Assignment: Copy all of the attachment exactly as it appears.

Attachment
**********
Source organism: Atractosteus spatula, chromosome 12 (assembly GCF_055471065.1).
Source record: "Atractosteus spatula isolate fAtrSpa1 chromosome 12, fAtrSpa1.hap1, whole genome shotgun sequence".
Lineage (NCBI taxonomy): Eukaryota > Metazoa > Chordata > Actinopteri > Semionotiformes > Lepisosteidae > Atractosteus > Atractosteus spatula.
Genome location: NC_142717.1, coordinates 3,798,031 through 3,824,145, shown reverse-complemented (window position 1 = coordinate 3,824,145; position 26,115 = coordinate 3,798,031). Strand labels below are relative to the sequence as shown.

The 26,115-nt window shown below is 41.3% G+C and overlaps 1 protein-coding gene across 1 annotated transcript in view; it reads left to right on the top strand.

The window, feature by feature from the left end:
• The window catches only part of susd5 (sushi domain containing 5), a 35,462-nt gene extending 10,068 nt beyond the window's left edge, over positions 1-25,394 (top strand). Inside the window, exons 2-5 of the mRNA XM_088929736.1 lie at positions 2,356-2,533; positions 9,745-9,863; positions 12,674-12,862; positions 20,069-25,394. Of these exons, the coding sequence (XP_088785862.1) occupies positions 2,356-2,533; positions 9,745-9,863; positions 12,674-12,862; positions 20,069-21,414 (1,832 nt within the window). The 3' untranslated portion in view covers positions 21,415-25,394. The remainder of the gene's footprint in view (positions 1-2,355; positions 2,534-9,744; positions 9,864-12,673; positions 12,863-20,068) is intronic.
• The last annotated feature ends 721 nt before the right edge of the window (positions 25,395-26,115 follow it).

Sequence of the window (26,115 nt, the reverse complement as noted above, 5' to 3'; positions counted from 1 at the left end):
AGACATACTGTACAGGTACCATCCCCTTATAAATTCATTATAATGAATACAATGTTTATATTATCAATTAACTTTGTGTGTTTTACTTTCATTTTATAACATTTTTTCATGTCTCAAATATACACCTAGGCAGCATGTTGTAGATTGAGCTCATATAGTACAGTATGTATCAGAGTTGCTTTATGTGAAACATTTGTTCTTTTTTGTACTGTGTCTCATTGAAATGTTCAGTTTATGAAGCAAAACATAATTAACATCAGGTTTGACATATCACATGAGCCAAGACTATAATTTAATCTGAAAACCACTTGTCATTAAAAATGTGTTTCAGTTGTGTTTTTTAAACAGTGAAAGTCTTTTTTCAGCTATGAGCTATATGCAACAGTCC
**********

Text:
Source organism: Atractosteus spatula, chromosome 12 (assembly GCF_055471065.1).
Source record: "Atractosteus spatula isolate fAtrSpa1 chromosome 12, fAtrSpa1.hap1, whole genome shotgun sequence".
Lineage (NCBI taxonomy): Eukaryota > Metazoa > Chordata > Actinopteri > Semionotiformes > Lepisosteidae > Atractosteus > Atractosteus spatula.
Genome location: NC_142717.1, coordinates 3,798,031 through 3,824,145, shown reverse-complemented (window position 1 = coordinate 3,824,145; position 26,115 = coordinate 3,798,031). Strand labels below are relative to the sequence as shown.

The 26,115-nt window shown below is 41.3% G+C and overlaps 1 protein-coding gene across 1 annotated transcript in view; it reads left to right on the top strand.

The window, feature by feature from the left end:
• The window catches only part of susd5 (sushi domain containing 5), a 35,462-nt gene extending 10,068 nt beyond the window's left edge, over positions 1-25,394 (top strand). Inside the window, exons 2-5 of the mRNA XM_088929736.1 lie at positions 2,356-2,533; positions 9,745-9,863; positions 12,674-12,862; positions 20,069-25,394. Of these exons, the coding sequence (XP_088785862.1) occupies positions 2,356-2,533; positions 9,745-9,863; positions 12,674-12,862; positions 20,069-21,414 (1,832 nt within the window). The 3' untranslated portion in view covers positions 21,415-25,394. The remainder of the gene's footprint in view (positions 1-2,355; positions 2,534-9,744; positions 9,864-12,673; positions 12,863-20,068) is intronic.
• The last annotated feature ends 721 nt before the right edge of the window (positions 25,395-26,115 follow it).

Sequence of the window (26,115 nt, the reverse complement as noted above, 5' to 3'; positions counted from 1 at the left end):
AGACATACTGTACAGGTACCATCCCCTTATAAATTCATTATAATGAATACAATGTTTATATTATCAATTAACTTTGTGTGTTTTACTTTCATTTTATAACATTTTTTCATGTCTCAAATATACACCTAGGCAGCATGTTGTAGATTGAGCTCATATAGTACAGTATGTATCAGAGTTGCTTTATGTGAAACATTTGTTCTTTTTTGTACTGTGTCTCATTGAAATGTTCAGTTTATGAAGCAAAACATAATTAACATCAGGTTTGACATATCACATGAGCCAAGACTATAATTTAATCTGAAAACCACTTGTCATTAAAAATGTGTTTCAGTTGTGTTTTTTAAACAGTGAAAGTCTTTTTTCAGCTATGAGCTATATGCAACAGTCC